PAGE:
Both types of monitors (newer models) provide bright and vibrant color display. However, LCDs cannot display the maximum color range that a CRT can. In terms of image sharpness, when an LCD is running at its native resolution the picture quality is perfectly sharp. On a CRT the sharpness of the picture can be blemished by soft edges or a flawed focus.
A CRT monitor can be viewed from almost any angle, but with an LCD this is often a problem. When you use an LCD, your view changes as you move different angles and distances away from the monitor. At some odd angles, you may notice the picture fade, and possibly look as if it will disappear from view.
Some users of a CRT may notice a bit of an annoying flicker, which is an inherent trait based on a CRTs physical components. Today’s graphics cards, however, can provide a high refresh rate signal to the CRT to get rid of this otherwise annoying problem. LCDs are flicker-free and as such the refresh rate isn’t an important issue with LCDs.
Dot pitch refers to the space between the pixels that make up the images on your screen, and is measured in millimeters. The less space between pixels, the better the image quality. On either type of monitor, smaller dot pitch is better and you’re going to want to look at something in the 0.26 mm dot pitch or smaller range.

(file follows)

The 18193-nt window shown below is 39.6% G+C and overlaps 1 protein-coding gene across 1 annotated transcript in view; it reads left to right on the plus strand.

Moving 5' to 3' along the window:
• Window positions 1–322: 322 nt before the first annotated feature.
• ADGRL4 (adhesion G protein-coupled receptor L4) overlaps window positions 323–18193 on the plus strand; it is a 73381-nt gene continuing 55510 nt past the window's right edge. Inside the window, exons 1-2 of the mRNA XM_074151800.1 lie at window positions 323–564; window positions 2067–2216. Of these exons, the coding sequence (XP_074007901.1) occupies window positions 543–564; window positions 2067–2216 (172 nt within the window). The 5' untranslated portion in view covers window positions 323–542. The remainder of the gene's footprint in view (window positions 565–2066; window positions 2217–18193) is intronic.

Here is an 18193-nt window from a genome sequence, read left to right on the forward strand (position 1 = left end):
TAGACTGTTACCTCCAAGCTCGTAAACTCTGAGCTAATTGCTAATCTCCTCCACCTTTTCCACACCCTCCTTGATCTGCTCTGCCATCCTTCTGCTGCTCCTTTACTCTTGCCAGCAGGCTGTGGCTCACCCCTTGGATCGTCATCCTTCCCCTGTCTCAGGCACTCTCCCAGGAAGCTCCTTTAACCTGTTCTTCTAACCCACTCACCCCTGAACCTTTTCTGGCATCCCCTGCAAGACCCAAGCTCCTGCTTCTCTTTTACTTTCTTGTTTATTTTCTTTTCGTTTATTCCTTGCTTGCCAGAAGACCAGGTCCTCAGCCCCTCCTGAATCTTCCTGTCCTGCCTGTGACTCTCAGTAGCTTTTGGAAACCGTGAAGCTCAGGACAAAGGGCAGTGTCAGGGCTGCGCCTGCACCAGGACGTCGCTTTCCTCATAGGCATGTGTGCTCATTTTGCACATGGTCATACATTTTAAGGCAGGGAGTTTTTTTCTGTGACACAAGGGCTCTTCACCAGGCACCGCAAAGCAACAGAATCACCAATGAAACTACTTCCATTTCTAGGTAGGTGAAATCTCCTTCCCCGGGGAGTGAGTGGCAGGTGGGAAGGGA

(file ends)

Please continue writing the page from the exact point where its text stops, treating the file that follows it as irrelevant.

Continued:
Screen (viewable) Size
Most people today tend to look at a 17-inch CRT or bigger monitor. When you purchase a 17-inch CRT monitor, you usually get 16.1 inches or a bit more of actual viewing area, depending on the brand and manufacturer of a specific CRT. The difference between the “monitor size” and the “view area” is due to the large bulky frame of a CRT. If you purchase a 17″ LCD monitor, you actually get a full 17″ viewable area, or very close to a 17″.
There is no denying that an LCD wins in terms of its physical size and the space it needs. CRT monitors are big, bulky and heavy. They are not a good choice if you’re working with limited desk space, or need to move the monitor around (for some odd reason) between computers. An LCD on the other hand is small, compact and lightweight. LCDs are thin, take up far less space and are easy to move around. An average 17-inch CRT monitor could be upwards of 40 pounds, while a 17&-inch LCD would weigh in at around 15 pounds.
As an individual one-time purchase an LCD monitor is going to be more expensive. Throughout a lifetime, however, LCDs are cheaper as they are known to have a longer lifespan and also a lower power consumption. The cost of both technologies have come down over the past few years, and LCDs are reaching a point where smaller monitors are within many consumers’ price range. You will pay more for a 17″ LCD compared to a 17″ CRT, but since the CRT’s actual viewing size is smaller, it does bring the question of price back into proportion. Today, fewer CRT monitors are manufactured as the price on LCDs lowers and they become mainstream.
Based in Nova Scotia, Vangie Beal is has been writing about technology for more than a decade. She is a frequent contributor to EcommerceGuide and managing editor at Webopedia. You can tweet her online @AuroraGG.
This article was originally published on August 28, 2009